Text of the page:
Allee Willis (72) one of the music industry’s most colorful figures whose credits as a songwriter and collaborator include Earth, Wind & Fire’s “September.” Willis won her first Grammy in 1986 for cowriting Patti LaBelle’s “Stir It Up” for the soundtrack to Beverly Hills Cop. In 1995 she was nominated for an Emmy for “I’ll Be There for You,” performed by the Rembrandts, best known as the theme song for the sitcom Friends. Along with Stephen Bray and Brenda Russell, she wrote the music for the Tony-winning musical adaptation of Alice Walker’s novel The Color Purple, which ran on Broadway from 2005–08. In 2018 she was inducted into the Songwriters Hall of Fame. Willis died of cardiac arrest in Los Angeles, California on December 24, 2019.


Politics and Military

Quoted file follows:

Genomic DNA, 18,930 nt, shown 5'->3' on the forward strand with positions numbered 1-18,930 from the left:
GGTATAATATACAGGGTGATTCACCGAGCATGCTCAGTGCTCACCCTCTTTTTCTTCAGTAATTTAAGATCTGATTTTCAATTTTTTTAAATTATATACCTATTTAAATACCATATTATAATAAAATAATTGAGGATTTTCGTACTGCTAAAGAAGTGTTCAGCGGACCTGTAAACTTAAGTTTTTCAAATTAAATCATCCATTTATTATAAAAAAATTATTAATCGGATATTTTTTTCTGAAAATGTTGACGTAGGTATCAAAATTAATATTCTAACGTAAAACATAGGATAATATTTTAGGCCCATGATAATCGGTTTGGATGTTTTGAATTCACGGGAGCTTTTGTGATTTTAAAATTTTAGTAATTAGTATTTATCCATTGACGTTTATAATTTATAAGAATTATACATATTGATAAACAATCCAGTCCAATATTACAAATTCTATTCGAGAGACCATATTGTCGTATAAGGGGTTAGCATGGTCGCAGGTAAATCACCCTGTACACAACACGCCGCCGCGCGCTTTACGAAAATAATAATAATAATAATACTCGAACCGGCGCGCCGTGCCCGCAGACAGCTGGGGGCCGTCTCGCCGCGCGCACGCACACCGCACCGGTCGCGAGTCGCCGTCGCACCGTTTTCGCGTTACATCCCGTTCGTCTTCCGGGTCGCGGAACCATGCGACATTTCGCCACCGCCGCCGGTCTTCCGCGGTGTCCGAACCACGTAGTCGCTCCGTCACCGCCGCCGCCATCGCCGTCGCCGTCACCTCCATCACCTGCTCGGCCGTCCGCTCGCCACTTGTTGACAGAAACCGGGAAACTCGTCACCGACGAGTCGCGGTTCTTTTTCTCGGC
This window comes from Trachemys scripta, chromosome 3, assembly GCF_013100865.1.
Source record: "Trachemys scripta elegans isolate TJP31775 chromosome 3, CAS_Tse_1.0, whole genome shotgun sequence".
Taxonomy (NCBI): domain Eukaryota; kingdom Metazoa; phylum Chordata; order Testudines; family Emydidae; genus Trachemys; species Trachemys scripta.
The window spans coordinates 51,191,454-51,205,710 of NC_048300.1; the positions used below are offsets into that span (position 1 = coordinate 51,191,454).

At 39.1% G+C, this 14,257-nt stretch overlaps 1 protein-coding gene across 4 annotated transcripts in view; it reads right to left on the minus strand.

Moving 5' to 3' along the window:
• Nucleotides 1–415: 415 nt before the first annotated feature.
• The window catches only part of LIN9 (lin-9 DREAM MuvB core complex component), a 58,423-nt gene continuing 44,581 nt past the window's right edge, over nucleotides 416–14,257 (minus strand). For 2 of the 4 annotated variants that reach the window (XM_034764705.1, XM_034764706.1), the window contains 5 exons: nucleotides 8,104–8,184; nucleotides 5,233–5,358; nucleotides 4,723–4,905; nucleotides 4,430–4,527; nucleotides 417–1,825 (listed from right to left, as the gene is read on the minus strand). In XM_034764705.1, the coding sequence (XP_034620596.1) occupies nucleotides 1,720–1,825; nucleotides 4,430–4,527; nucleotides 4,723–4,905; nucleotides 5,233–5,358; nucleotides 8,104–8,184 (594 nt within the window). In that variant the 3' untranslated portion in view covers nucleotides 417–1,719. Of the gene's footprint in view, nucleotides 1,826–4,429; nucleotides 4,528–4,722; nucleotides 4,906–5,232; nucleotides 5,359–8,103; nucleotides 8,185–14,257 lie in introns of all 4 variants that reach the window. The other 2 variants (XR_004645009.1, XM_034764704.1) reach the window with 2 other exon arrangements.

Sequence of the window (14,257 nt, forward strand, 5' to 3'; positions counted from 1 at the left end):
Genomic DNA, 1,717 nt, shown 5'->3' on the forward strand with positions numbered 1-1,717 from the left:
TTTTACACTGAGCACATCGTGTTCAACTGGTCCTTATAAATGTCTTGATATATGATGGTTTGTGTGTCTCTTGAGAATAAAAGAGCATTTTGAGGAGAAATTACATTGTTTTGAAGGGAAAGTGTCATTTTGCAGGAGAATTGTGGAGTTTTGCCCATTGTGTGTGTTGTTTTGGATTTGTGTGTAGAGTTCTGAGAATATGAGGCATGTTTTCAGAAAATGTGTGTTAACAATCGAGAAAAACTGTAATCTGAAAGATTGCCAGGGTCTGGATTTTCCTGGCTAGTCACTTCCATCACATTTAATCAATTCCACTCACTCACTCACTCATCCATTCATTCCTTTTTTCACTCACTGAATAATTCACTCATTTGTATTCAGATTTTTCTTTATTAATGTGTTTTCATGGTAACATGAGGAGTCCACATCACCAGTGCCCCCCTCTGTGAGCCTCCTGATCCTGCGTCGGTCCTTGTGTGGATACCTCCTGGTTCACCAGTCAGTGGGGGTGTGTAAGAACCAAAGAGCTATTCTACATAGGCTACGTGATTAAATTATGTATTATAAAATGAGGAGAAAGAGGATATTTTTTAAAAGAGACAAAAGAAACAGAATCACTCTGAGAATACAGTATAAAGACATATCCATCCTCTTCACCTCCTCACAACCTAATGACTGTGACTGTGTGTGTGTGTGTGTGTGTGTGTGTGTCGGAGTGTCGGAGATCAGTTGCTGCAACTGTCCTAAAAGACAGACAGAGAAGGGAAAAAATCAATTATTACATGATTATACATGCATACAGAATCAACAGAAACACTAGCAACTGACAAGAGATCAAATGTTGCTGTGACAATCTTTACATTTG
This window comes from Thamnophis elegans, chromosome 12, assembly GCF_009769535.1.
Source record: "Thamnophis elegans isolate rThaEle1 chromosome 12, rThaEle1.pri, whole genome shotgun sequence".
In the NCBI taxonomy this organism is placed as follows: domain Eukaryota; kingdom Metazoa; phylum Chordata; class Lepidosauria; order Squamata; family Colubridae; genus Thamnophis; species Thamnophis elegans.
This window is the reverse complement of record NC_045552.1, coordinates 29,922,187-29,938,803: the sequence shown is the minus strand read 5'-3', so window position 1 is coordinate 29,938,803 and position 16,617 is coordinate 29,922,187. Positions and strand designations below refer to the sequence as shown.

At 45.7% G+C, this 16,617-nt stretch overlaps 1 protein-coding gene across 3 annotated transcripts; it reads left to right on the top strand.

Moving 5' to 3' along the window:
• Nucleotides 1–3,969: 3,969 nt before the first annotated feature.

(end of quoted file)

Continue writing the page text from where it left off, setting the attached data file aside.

Gen. Ahmed Gaïd Salah (79) Algeria’s de facto ruler who this year managed the ouster of one president and the ascent of another amid civil unrest. Gaïd Salah’s unexpected death less than two weeks after the army’s favored candidate was elected president created a power vacuum in the North African nation, a major oil and gas producer. A survivor from the generation that led Algeria to independence from France in the early ‘60s, Gaïd Salah blocked the demands of the popular protest movement that has rocked the country’s politics since last February. As chief of staff, he ordered a crackdown on the movement, imposed a presidential election that the protesters rejected, and demanded that the demonstrators back off. The movement has rejected the newly elected president, Abdelmadjid Tebboune, as a mere figurehead, put in place to carry out the general’s wishes. Earlier this year he appeared to be bidding for the protest movement’s allegiance, forcing out in April the longtime president he had steadfastly backed, Abdelaziz Bouteflika, by having him declared unfit for office. Gaïd Salah was also behind the arrests of numerous businessmen associated with Bouteflika and several of his prime ministers. The general died of a heart attack in Algiers on December 23, 2019.